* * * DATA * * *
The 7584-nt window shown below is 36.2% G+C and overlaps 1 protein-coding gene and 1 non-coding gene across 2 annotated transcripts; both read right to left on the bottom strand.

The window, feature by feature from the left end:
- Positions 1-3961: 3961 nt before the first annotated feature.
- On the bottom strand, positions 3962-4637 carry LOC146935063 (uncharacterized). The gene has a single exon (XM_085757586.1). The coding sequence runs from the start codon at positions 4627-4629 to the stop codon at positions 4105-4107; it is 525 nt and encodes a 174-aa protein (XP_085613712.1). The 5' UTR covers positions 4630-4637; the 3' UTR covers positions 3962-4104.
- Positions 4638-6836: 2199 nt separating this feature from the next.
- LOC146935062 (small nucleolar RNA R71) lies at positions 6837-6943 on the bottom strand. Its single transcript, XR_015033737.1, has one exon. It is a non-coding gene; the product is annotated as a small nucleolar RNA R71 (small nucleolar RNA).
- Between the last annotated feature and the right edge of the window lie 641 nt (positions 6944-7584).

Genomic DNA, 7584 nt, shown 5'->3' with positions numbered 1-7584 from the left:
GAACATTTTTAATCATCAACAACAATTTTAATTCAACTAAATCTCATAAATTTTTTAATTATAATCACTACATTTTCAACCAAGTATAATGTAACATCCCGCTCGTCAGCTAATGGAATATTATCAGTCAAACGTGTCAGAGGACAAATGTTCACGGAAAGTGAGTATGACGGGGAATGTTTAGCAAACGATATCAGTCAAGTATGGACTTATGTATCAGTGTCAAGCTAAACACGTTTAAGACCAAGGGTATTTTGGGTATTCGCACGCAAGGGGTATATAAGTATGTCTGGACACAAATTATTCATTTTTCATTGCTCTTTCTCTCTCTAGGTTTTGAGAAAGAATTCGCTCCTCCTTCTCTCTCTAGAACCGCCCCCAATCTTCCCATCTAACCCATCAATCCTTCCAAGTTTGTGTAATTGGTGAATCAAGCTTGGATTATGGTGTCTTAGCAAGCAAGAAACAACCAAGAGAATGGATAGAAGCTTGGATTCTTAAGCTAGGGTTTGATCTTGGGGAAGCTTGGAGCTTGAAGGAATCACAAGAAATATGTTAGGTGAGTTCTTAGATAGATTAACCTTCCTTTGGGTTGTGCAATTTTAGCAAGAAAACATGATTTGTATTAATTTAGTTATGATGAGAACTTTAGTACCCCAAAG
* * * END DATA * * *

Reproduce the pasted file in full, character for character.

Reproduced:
The 7584-nt window shown below is 36.2% G+C and overlaps 1 protein-coding gene and 1 non-coding gene across 2 annotated transcripts; both read right to left on the bottom strand.

The window, feature by feature from the left end:
- Positions 1-3961: 3961 nt before the first annotated feature.
- On the bottom strand, positions 3962-4637 carry LOC146935063 (uncharacterized). The gene has a single exon (XM_085757586.1). The coding sequence runs from the start codon at positions 4627-4629 to the stop codon at positions 4105-4107; it is 525 nt and encodes a 174-aa protein (XP_085613712.1). The 5' UTR covers positions 4630-4637; the 3' UTR covers positions 3962-4104.
- Positions 4638-6836: 2199 nt separating this feature from the next.
- LOC146935062 (small nucleolar RNA R71) lies at positions 6837-6943 on the bottom strand. Its single transcript, XR_015033737.1, has one exon. It is a non-coding gene; the product is annotated as a small nucleolar RNA R71 (small nucleolar RNA).
- Between the last annotated feature and the right edge of the window lie 641 nt (positions 6944-7584).

Genomic DNA, 7584 nt, shown 5'->3' with positions numbered 1-7584 from the left:
GAACATTTTTAATCATCAACAACAATTTTAATTCAACTAAATCTCATAAATTTTTTAATTATAATCACTACATTTTCAACCAAGTATAATGTAACATCCCGCTCGTCAGCTAATGGAATATTATCAGTCAAACGTGTCAGAGGACAAATGTTCACGGAAAGTGAGTATGACGGGGAATGTTTAGCAAACGATATCAGTCAAGTATGGACTTATGTATCAGTGTCAAGCTAAACACGTTTAAGACCAAGGGTATTTTGGGTATTCGCACGCAAGGGGTATATAAGTATGTCTGGACACAAATTATTCATTTTTCATTGCTCTTTCTCTCTCTAGGTTTTGAGAAAGAATTCGCTCCTCCTTCTCTCTCTAGAACCGCCCCCAATCTTCCCATCTAACCCATCAATCCTTCCAAGTTTGTGTAATTGGTGAATCAAGCTTGGATTATGGTGTCTTAGCAAGCAAGAAACAACCAAGAGAATGGATAGAAGCTTGGATTCTTAAGCTAGGGTTTGATCTTGGGGAAGCTTGGAGCTTGAAGGAATCACAAGAAATATGTTAGGTGAGTTCTTAGATAGATTAACCTTCCTTTGGGTTGTGCAATTTTAGCAAGAAAACATGATTTGTATTAATTTAGTTATGATGAGAACTTTAGTACCCCAAAG